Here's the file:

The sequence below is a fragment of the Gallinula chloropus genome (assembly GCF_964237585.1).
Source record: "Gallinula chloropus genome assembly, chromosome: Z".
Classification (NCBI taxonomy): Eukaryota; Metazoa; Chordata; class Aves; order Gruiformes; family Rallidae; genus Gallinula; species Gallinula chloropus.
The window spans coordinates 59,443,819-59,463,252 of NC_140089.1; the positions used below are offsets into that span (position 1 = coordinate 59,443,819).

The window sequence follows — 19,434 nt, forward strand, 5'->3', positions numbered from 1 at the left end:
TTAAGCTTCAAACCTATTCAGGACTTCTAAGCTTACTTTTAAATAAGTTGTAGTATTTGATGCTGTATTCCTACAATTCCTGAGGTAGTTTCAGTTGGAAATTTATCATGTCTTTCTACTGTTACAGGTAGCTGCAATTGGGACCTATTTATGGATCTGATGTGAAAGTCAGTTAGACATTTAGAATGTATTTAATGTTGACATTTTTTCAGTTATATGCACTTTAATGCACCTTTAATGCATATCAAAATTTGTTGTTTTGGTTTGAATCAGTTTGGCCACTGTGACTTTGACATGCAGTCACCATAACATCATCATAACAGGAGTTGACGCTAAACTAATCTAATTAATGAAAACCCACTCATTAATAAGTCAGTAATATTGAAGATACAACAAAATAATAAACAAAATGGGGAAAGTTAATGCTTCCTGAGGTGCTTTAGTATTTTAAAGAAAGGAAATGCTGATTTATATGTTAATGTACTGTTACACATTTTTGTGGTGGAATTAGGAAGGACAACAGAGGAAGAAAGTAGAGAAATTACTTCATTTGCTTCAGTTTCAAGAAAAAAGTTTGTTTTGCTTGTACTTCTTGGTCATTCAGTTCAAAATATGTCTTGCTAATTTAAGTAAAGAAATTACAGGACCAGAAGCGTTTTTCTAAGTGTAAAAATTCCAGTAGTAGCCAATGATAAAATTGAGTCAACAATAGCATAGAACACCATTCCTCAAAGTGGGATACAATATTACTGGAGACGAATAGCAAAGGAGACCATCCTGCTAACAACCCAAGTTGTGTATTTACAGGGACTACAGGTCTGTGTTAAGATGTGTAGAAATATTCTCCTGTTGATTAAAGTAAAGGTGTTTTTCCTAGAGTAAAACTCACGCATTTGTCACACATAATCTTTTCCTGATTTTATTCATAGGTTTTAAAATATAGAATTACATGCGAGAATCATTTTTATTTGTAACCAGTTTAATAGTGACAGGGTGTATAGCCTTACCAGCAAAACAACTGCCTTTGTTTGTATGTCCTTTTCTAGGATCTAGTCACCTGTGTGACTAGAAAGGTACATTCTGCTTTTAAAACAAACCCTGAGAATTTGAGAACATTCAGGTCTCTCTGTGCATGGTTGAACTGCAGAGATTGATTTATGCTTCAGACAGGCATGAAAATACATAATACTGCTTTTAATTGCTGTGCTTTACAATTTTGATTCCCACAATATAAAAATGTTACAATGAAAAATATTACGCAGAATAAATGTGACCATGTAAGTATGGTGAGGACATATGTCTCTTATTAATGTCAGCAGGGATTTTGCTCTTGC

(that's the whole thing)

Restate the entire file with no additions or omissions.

The sequence below is a fragment of the Gallinula chloropus genome (assembly GCF_964237585.1).
Source record: "Gallinula chloropus genome assembly, chromosome: Z".
Classification (NCBI taxonomy): Eukaryota; Metazoa; Chordata; class Aves; order Gruiformes; family Rallidae; genus Gallinula; species Gallinula chloropus.
The window spans coordinates 59,443,819-59,463,252 of NC_140089.1; the positions used below are offsets into that span (position 1 = coordinate 59,443,819).

The window sequence follows — 19,434 nt, forward strand, 5'->3', positions numbered from 1 at the left end:
TTAAGCTTCAAACCTATTCAGGACTTCTAAGCTTACTTTTAAATAAGTTGTAGTATTTGATGCTGTATTCCTACAATTCCTGAGGTAGTTTCAGTTGGAAATTTATCATGTCTTTCTACTGTTACAGGTAGCTGCAATTGGGACCTATTTATGGATCTGATGTGAAAGTCAGTTAGACATTTAGAATGTATTTAATGTTGACATTTTTTCAGTTATATGCACTTTAATGCACCTTTAATGCATATCAAAATTTGTTGTTTTGGTTTGAATCAGTTTGGCCACTGTGACTTTGACATGCAGTCACCATAACATCATCATAACAGGAGTTGACGCTAAACTAATCTAATTAATGAAAACCCACTCATTAATAAGTCAGTAATATTGAAGATACAACAAAATAATAAACAAAATGGGGAAAGTTAATGCTTCCTGAGGTGCTTTAGTATTTTAAAGAAAGGAAATGCTGATTTATATGTTAATGTACTGTTACACATTTTTGTGGTGGAATTAGGAAGGACAACAGAGGAAGAAAGTAGAGAAATTACTTCATTTGCTTCAGTTTCAAGAAAAAAGTTTGTTTTGCTTGTACTTCTTGGTCATTCAGTTCAAAATATGTCTTGCTAATTTAAGTAAAGAAATTACAGGACCAGAAGCGTTTTTCTAAGTGTAAAAATTCCAGTAGTAGCCAATGATAAAATTGAGTCAACAATAGCATAGAACACCATTCCTCAAAGTGGGATACAATATTACTGGAGACGAATAGCAAAGGAGACCATCCTGCTAACAACCCAAGTTGTGTATTTACAGGGACTACAGGTCTGTGTTAAGATGTGTAGAAATATTCTCCTGTTGATTAAAGTAAAGGTGTTTTTCCTAGAGTAAAACTCACGCATTTGTCACACATAATCTTTTCCTGATTTTATTCATAGGTTTTAAAATATAGAATTACATGCGAGAATCATTTTTATTTGTAACCAGTTTAATAGTGACAGGGTGTATAGCCTTACCAGCAAAACAACTGCCTTTGTTTGTATGTCCTTTTCTAGGATCTAGTCACCTGTGTGACTAGAAAGGTACATTCTGCTTTTAAAACAAACCCTGAGAATTTGAGAACATTCAGGTCTCTCTGTGCATGGTTGAACTGCAGAGATTGATTTATGCTTCAGACAGGCATGAAAATACATAATACTGCTTTTAATTGCTGTGCTTTACAATTTTGATTCCCACAATATAAAAATGTTACAATGAAAAATATTACGCAGAATAAATGTGACCATGTAAGTATGGTGAGGACATATGTCTCTTATTAATGTCAGCAGGGATTTTGCTCTTGC